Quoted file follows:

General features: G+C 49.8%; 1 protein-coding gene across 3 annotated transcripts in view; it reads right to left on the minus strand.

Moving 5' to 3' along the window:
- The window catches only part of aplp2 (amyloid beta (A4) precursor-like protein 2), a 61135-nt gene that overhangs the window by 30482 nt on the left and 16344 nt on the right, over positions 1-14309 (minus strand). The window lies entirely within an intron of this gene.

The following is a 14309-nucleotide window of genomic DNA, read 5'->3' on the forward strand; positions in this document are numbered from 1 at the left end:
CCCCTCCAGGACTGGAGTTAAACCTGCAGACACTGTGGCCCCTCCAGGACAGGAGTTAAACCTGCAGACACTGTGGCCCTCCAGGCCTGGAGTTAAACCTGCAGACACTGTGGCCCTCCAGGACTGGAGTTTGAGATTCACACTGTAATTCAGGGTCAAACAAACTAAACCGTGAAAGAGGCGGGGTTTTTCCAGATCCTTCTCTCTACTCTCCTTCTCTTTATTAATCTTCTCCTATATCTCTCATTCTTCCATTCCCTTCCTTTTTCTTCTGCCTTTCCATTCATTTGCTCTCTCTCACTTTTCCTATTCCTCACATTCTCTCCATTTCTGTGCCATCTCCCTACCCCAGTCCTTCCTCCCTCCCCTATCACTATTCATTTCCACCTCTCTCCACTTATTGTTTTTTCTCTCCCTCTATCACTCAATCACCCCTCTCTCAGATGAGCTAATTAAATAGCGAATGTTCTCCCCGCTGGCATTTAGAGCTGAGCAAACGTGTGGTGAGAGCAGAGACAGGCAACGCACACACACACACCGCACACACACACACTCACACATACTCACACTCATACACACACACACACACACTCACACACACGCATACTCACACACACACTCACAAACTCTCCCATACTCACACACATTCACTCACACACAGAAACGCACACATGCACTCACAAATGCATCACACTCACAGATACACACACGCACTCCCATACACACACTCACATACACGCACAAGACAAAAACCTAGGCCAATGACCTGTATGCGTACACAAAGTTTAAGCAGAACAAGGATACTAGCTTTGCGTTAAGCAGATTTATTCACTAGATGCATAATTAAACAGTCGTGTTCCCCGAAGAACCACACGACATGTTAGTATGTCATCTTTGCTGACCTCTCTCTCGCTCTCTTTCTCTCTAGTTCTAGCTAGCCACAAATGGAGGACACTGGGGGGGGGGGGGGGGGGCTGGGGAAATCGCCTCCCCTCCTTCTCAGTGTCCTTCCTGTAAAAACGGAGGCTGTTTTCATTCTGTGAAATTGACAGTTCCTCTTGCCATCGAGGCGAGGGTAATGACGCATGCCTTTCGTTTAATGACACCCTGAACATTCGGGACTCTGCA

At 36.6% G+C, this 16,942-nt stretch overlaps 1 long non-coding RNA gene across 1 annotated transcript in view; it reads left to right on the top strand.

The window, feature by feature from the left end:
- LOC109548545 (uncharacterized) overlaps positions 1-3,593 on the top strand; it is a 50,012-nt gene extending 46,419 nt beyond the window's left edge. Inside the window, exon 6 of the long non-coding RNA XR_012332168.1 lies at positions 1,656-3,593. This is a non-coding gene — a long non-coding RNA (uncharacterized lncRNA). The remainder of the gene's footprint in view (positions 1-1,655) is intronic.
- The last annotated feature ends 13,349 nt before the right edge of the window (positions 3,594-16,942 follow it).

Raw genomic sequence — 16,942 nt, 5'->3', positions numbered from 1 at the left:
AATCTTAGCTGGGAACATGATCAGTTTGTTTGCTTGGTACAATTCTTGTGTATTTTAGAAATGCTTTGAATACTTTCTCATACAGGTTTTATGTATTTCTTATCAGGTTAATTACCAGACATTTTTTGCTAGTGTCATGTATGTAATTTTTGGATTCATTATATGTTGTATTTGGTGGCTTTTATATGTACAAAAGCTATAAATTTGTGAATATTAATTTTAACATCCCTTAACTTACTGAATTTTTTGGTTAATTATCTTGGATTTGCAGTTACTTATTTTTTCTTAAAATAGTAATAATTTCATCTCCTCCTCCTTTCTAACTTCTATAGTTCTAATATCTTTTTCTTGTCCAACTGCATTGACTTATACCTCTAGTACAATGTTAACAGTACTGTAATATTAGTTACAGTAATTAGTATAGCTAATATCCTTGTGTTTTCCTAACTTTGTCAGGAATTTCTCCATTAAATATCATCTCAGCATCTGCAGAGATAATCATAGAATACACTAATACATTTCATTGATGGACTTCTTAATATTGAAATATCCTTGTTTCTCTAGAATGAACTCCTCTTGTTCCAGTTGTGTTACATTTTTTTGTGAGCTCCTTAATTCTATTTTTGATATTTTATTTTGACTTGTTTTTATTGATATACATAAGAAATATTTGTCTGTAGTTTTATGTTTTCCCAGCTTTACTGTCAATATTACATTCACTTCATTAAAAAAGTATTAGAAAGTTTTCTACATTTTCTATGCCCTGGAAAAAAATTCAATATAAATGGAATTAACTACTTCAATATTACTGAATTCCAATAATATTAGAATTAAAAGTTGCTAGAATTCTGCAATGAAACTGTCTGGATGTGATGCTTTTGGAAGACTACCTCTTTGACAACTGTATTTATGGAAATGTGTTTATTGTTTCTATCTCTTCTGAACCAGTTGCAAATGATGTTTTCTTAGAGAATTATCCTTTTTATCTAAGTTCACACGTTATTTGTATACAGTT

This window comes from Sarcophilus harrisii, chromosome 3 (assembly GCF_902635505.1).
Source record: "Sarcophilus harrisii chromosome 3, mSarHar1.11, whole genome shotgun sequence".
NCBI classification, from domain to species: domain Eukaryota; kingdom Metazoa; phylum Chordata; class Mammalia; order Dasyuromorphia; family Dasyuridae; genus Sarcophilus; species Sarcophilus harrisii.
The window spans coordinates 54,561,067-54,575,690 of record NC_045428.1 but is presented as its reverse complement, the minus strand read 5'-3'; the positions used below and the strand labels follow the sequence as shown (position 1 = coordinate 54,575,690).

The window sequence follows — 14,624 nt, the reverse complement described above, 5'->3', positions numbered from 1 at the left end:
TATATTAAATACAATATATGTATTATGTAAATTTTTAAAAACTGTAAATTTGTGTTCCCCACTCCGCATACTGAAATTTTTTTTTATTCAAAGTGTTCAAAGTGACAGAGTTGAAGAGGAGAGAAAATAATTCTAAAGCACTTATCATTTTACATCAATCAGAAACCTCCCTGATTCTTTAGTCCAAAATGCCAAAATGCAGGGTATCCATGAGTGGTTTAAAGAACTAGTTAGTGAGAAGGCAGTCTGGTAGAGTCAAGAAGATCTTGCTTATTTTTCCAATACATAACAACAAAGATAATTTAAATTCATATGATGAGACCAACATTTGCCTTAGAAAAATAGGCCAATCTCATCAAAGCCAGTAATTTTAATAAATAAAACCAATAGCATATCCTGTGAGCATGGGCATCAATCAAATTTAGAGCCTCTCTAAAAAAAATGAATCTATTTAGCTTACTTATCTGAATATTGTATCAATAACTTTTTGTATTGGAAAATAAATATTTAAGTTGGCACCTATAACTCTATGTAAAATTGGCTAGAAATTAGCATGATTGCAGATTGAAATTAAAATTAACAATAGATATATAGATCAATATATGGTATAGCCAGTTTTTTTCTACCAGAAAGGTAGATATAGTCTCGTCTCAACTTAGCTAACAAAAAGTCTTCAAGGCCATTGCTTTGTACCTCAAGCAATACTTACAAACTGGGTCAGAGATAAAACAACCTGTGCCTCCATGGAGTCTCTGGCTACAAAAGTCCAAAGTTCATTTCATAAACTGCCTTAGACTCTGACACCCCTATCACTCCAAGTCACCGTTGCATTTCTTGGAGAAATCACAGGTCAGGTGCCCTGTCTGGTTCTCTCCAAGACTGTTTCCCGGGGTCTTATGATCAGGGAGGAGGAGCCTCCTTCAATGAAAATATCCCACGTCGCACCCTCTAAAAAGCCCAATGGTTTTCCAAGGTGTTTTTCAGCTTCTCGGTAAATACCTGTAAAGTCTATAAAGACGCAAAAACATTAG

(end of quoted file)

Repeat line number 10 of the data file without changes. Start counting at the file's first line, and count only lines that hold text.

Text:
Raw genomic sequence — 16,942 nt, 5'->3', positions numbered from 1 at the left: